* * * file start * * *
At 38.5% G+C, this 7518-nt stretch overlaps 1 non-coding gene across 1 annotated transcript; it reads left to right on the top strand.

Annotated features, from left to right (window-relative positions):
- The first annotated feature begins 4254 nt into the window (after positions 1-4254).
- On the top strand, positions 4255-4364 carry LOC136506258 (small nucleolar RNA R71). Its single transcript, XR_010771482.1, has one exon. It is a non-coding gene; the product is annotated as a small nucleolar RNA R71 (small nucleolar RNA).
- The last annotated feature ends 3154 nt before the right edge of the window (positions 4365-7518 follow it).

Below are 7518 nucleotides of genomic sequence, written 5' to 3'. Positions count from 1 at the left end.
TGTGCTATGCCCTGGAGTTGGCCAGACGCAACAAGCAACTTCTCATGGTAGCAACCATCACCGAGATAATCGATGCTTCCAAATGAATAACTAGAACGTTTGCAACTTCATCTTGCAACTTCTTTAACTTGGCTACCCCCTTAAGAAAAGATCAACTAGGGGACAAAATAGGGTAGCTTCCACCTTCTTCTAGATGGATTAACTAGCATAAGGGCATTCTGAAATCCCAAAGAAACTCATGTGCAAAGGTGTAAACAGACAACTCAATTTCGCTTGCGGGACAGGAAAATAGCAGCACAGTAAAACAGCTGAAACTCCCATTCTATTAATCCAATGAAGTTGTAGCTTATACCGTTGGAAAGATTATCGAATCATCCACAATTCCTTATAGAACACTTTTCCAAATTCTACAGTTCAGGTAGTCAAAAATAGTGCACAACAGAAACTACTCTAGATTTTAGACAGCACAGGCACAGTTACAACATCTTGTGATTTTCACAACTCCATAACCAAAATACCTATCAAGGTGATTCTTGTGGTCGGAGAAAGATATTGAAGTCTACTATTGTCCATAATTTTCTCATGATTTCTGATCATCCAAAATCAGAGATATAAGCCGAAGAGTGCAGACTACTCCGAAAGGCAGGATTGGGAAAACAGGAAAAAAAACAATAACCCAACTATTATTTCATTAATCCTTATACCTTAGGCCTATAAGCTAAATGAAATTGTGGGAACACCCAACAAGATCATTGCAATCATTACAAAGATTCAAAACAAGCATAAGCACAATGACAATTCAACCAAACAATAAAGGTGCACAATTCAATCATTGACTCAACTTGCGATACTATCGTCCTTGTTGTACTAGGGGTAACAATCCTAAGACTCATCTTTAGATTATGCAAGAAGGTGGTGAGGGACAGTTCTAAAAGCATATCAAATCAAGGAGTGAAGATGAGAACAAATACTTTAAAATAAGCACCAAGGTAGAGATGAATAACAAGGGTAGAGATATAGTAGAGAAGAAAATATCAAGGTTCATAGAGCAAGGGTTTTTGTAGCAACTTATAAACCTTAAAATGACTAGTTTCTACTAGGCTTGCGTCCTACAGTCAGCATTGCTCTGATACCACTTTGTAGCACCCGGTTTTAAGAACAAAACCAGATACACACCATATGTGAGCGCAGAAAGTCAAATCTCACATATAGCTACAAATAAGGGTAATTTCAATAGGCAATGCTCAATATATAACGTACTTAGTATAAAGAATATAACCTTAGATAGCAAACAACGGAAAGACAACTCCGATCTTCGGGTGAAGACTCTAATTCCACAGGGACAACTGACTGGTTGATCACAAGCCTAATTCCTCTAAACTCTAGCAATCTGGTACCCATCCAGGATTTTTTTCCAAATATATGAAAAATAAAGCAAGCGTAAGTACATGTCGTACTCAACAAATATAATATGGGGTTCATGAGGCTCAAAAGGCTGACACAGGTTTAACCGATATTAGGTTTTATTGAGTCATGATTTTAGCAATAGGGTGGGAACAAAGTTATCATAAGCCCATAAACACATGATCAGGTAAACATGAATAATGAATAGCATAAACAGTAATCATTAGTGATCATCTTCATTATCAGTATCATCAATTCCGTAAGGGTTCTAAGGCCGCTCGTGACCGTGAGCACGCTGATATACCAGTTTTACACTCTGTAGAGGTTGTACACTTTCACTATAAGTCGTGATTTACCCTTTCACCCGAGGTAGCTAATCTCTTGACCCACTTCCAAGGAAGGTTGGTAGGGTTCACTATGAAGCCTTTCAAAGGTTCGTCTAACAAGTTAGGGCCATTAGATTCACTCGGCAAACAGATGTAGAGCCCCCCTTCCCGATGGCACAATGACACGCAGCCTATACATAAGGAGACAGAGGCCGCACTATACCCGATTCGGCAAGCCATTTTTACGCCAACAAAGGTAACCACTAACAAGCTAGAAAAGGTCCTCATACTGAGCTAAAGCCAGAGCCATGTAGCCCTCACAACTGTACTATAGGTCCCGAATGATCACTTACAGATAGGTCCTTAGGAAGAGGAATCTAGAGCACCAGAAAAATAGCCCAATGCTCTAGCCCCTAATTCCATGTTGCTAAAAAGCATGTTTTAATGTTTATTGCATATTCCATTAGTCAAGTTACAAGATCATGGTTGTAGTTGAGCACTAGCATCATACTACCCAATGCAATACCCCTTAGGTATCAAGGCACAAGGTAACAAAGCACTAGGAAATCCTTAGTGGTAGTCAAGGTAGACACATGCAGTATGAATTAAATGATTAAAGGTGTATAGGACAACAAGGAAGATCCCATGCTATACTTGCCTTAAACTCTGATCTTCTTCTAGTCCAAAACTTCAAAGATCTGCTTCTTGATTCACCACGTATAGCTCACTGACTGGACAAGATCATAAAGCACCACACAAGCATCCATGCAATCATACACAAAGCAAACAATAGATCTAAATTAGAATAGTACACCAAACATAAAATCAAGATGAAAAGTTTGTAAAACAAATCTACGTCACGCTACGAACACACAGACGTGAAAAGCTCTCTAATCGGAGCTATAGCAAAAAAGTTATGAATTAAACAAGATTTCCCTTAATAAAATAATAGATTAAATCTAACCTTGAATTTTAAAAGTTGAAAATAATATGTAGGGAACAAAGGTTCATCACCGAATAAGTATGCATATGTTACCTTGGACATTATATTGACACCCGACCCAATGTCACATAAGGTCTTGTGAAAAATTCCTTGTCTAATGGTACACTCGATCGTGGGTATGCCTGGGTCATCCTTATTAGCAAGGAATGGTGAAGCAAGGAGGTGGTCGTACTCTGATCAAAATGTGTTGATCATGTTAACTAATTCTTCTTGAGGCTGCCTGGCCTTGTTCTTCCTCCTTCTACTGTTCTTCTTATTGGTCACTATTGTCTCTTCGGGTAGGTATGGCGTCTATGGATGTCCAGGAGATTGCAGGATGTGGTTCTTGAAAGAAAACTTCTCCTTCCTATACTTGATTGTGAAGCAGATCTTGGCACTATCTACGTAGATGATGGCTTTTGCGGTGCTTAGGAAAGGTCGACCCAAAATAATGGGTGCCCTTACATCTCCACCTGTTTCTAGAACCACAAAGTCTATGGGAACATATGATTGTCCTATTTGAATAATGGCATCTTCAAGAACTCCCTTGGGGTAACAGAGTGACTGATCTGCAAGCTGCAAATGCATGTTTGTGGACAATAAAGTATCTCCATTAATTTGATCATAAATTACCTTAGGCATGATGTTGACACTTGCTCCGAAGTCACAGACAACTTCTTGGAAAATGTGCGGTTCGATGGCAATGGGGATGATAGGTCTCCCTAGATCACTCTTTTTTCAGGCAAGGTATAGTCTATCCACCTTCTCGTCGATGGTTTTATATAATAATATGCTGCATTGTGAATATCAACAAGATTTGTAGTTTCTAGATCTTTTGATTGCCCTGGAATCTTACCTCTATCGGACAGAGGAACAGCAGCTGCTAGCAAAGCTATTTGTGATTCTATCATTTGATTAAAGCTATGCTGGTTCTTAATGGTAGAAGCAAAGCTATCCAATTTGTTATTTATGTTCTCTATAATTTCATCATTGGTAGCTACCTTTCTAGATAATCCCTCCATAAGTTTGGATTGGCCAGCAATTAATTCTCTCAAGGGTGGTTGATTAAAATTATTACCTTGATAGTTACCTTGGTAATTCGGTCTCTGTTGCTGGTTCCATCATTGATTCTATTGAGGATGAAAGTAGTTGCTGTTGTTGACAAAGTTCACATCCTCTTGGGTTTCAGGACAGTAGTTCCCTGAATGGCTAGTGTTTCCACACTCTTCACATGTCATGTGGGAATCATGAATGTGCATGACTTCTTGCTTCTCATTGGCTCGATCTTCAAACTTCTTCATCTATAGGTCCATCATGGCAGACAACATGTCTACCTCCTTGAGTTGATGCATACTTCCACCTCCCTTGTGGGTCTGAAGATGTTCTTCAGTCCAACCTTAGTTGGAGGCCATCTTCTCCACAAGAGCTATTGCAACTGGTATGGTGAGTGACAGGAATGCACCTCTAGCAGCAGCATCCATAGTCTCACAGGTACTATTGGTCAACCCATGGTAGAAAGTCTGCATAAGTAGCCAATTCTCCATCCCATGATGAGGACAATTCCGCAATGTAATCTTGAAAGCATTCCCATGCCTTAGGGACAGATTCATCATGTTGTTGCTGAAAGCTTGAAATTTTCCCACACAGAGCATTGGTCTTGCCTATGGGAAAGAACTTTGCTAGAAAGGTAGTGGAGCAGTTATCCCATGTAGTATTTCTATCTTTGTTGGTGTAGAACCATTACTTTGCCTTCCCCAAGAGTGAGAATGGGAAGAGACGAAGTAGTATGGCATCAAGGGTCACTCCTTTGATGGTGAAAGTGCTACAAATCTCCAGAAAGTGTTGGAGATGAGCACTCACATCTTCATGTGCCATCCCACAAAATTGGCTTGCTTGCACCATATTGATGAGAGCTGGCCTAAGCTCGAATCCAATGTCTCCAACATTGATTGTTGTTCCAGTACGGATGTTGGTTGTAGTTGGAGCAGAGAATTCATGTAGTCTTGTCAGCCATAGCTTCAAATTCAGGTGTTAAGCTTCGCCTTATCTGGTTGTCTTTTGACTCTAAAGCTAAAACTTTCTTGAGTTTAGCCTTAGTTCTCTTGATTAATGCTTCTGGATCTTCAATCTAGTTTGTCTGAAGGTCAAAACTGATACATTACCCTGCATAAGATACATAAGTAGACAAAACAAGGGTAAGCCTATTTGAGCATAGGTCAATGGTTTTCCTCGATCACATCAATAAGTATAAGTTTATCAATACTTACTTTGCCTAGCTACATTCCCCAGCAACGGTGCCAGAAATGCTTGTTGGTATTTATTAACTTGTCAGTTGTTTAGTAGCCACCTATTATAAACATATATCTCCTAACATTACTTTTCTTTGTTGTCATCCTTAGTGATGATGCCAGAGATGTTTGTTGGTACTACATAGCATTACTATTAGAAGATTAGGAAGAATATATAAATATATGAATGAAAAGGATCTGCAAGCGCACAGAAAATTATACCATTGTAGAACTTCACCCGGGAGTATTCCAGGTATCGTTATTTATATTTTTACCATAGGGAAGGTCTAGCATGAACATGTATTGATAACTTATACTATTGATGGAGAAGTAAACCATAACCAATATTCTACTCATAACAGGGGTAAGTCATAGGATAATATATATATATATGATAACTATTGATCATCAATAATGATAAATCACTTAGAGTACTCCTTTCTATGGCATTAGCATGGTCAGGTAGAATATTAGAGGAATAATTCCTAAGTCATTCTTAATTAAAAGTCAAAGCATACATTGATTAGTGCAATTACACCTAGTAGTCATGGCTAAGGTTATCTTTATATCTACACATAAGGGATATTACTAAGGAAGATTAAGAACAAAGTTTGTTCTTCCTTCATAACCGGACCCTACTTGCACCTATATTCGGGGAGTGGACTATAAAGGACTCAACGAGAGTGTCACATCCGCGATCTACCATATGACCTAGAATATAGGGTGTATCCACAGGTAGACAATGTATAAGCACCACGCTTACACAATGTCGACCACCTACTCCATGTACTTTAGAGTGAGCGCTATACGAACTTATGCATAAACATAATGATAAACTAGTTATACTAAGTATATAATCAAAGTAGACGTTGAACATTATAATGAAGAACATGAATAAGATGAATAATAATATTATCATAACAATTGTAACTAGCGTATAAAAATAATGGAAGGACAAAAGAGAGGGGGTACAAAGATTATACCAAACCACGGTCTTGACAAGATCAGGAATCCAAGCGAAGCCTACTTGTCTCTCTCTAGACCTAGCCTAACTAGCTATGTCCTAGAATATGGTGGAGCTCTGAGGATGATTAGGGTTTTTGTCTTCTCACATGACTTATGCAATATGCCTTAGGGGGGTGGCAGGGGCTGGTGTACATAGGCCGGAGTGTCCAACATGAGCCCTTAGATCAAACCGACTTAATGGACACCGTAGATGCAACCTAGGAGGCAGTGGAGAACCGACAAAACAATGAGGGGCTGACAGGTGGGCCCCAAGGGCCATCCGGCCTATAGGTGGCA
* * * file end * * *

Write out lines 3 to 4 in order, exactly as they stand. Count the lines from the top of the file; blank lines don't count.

- The first annotated feature begins 4254 nt into the window (after positions 1-4254).
- On the top strand, positions 4255-4364 carry LOC136506258 (small nucleolar RNA R71). Its single transcript, XR_010771482.1, has one exon. It is a non-coding gene; the product is annotated as a small nucleolar RNA R71 (small nucleolar RNA).